I began this series almost a year ago–what a difference a year makes! My Master’s program at American Public University is marching forward, slowly but surely, and the rest of my life is–as Chris M. says–groovy. Still, I like to finish what I start, so here is Book # 8, or I guess I should say books #8–Ezra J. Warner’s Generals In Blue and Generals In Gray. No one who writes about the American Civil War can truly function without these volumes close at hand. And I mean no one. Just check any secondary source sitting on the bookshelf. Chances are the author has used one of these books at some point.
Personally, I think it is because all Civil War generals have the same name. No, really, I mean it. I chronically mix up the Johnstons, and I know better. Half of these men are Mac something, half are Lees, and the third half are Stuarts, or Stewarts, or some derivation thereof. You lie if you claim never to have mixed up some one, somewhere. McClernand? McClellan? McDowell? Come on–we have all done it.
And because we have all done it, we know how important it is NOT to repeat our mistakes, especially in a class, a talk, or a conversation wherein you are trying to make a good impression. Owning these books is the first step toward rehabilitation.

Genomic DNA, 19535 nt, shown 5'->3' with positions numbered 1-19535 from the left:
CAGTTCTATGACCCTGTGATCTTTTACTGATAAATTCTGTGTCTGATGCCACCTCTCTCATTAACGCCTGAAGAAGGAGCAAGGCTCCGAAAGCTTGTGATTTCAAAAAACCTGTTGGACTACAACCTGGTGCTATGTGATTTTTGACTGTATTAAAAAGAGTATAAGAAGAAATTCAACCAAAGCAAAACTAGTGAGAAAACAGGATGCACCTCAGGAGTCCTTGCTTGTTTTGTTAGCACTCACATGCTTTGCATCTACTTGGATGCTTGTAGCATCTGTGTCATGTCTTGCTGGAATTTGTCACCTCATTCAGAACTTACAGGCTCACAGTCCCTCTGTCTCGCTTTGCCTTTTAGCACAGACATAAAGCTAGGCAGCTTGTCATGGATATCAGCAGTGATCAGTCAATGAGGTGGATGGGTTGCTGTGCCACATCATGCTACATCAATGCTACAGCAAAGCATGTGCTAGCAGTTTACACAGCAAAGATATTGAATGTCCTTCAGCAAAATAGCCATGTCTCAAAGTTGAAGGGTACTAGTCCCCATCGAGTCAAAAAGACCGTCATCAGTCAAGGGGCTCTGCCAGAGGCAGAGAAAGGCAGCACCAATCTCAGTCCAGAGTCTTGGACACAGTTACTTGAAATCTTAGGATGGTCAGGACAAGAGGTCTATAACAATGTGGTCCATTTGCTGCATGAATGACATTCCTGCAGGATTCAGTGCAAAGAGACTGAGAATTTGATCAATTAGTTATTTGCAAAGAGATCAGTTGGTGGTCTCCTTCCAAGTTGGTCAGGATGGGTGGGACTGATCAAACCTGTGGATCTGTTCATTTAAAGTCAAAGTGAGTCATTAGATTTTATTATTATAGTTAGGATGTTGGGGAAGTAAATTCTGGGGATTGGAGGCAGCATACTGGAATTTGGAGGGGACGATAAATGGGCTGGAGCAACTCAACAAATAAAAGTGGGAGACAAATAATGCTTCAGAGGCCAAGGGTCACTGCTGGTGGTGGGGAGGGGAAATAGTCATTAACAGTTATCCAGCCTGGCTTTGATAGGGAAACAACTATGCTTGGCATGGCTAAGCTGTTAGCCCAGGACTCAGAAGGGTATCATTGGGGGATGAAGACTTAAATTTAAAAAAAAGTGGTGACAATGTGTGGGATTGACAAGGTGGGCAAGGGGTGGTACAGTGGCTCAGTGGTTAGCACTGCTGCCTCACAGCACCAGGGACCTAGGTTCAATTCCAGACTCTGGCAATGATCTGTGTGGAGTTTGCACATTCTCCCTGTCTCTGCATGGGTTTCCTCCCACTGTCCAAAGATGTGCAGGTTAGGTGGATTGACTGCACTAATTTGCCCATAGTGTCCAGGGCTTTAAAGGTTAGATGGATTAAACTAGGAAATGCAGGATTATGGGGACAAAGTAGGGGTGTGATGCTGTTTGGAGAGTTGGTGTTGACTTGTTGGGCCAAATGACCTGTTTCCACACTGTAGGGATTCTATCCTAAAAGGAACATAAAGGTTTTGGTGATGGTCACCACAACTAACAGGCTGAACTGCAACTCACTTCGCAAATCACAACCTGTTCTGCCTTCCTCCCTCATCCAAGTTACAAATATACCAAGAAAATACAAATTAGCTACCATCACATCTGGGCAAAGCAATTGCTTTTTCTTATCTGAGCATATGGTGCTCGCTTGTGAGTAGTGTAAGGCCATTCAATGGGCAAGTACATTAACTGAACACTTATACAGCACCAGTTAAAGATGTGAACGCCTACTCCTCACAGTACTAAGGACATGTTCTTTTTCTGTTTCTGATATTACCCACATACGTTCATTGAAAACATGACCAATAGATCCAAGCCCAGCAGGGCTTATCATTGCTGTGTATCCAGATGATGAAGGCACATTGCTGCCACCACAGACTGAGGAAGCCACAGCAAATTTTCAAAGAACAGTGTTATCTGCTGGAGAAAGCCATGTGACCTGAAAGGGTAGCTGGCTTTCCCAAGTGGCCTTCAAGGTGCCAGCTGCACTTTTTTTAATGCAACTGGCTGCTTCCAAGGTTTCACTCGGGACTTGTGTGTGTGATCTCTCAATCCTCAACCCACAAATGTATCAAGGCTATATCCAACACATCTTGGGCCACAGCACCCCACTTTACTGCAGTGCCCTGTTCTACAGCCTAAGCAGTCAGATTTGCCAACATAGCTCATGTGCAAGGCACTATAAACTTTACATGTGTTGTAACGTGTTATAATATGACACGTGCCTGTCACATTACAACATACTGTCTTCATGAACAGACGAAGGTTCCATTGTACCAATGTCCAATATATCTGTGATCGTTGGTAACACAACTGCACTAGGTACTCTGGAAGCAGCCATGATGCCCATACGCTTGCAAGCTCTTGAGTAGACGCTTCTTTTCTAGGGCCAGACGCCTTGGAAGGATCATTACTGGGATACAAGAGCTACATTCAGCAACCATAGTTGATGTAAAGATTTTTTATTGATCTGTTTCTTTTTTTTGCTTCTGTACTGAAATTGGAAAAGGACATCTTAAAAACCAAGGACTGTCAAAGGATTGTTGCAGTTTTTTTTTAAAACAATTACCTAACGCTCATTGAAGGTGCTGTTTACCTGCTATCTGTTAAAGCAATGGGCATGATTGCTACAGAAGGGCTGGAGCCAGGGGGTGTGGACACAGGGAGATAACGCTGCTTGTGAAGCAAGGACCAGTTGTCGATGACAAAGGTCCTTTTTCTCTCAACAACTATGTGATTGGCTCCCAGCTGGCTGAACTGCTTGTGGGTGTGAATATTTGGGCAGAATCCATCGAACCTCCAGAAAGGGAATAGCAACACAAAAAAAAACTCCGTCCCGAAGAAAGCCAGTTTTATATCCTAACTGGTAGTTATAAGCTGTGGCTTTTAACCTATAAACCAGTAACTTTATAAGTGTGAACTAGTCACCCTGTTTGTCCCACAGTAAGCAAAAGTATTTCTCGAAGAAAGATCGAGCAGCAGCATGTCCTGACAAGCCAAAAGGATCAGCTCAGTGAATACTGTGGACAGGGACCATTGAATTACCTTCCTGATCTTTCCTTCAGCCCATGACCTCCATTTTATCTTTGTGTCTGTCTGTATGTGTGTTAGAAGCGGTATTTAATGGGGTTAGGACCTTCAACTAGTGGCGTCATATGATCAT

Author Ezra J. Warner lists his generals alphabetically, and includes an image wherever possible. He then lists birthplace and birthdate, some brief information concerning the general’s pre-Civil War life, followed by a listing of battles at which the general was present, dates of promotions, woundings (if applicable), and death. Those officers who survived the Civil War get a synopsis of their post-war careers as well. There is usually a brief analysis of the competency or lack thereof of the general, a mention of his relationships with other officers and his commander-in-chief. His death–date and cause–and burial location are listed, as well as anything of note about the burial, such as reinterment at a different location.
Warner’s work is simple, direct, and complete, which is exactly what makes owning these books so necessary to the Civil War historian, buff or professional. Amazon lists them as low as $4.00 for a used copy of Generals In Blue in good condition, but Generals In Gray is a bit higher, at just under $9.50 for hardcover copies in good to very good condition. For those who are looking for holiday gifts, there is a nicely-boxed new set for just over $50.00.
Remember, it is never too late to stop looking ignorant–or for getting your Generals Johnston confused . . . again.